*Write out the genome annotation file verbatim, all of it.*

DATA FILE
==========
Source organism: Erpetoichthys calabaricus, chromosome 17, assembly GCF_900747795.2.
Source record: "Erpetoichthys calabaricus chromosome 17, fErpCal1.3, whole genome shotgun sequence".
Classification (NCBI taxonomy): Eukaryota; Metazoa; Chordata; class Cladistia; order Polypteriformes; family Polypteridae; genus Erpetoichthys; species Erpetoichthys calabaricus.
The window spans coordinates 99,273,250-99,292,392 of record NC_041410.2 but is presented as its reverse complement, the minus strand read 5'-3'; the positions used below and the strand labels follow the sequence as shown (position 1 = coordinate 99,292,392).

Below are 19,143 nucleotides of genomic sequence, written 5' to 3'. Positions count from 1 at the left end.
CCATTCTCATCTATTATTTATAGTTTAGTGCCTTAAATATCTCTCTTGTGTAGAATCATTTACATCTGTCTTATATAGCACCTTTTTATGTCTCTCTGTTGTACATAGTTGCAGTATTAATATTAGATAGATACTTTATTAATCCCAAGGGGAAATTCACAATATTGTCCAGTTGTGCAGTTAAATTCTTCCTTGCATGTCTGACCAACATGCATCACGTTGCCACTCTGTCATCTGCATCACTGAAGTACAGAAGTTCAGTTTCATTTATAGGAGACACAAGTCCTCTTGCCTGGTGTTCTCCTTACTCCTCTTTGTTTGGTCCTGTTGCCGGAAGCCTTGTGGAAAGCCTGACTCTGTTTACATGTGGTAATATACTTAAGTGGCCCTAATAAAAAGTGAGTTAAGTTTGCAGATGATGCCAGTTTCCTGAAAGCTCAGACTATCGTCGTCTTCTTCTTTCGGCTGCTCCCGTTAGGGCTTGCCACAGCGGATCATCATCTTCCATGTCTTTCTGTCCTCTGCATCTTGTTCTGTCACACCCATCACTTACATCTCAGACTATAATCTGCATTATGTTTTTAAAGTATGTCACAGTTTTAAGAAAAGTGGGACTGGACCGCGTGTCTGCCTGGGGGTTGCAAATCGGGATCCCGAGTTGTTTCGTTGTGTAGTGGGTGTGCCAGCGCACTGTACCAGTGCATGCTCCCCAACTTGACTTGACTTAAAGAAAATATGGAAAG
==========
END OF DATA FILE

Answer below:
Source organism: Erpetoichthys calabaricus, chromosome 17, assembly GCF_900747795.2.
Source record: "Erpetoichthys calabaricus chromosome 17, fErpCal1.3, whole genome shotgun sequence".
Classification (NCBI taxonomy): Eukaryota; Metazoa; Chordata; class Cladistia; order Polypteriformes; family Polypteridae; genus Erpetoichthys; species Erpetoichthys calabaricus.
The window spans coordinates 99,273,250-99,292,392 of record NC_041410.2 but is presented as its reverse complement, the minus strand read 5'-3'; the positions used below and the strand labels follow the sequence as shown (position 1 = coordinate 99,292,392).

Below are 19,143 nucleotides of genomic sequence, written 5' to 3'. Positions count from 1 at the left end.
CCATTCTCATCTATTATTTATAGTTTAGTGCCTTAAATATCTCTCTTGTGTAGAATCATTTACATCTGTCTTATATAGCACCTTTTTATGTCTCTCTGTTGTACATAGTTGCAGTATTAATATTAGATAGATACTTTATTAATCCCAAGGGGAAATTCACAATATTGTCCAGTTGTGCAGTTAAATTCTTCCTTGCATGTCTGACCAACATGCATCACGTTGCCACTCTGTCATCTGCATCACTGAAGTACAGAAGTTCAGTTTCATTTATAGGAGACACAAGTCCTCTTGCCTGGTGTTCTCCTTACTCCTCTTTGTTTGGTCCTGTTGCCGGAAGCCTTGTGGAAAGCCTGACTCTGTTTACATGTGGTAATATACTTAAGTGGCCCTAATAAAAAGTGAGTTAAGTTTGCAGATGATGCCAGTTTCCTGAAAGCTCAGACTATCGTCGTCTTCTTCTTTCGGCTGCTCCCGTTAGGGCTTGCCACAGCGGATCATCATCTTCCATGTCTTTCTGTCCTCTGCATCTTGTTCTGTCACACCCATCACTTACATCTCAGACTATAATCTGCATTATGTTTTTAAAGTATGTCACAGTTTTAAGAAAAGTGGGACTGGACCGCGTGTCTGCCTGGGGGTTGCAAATCGGGATCCCGAGTTGTTTCGTTGTGTAGTGGGTGTGCCAGCGCACTGTACCAGTGCATGCTCCCCAACTTGACTTGACTTAAAGAAAATATGGAAAG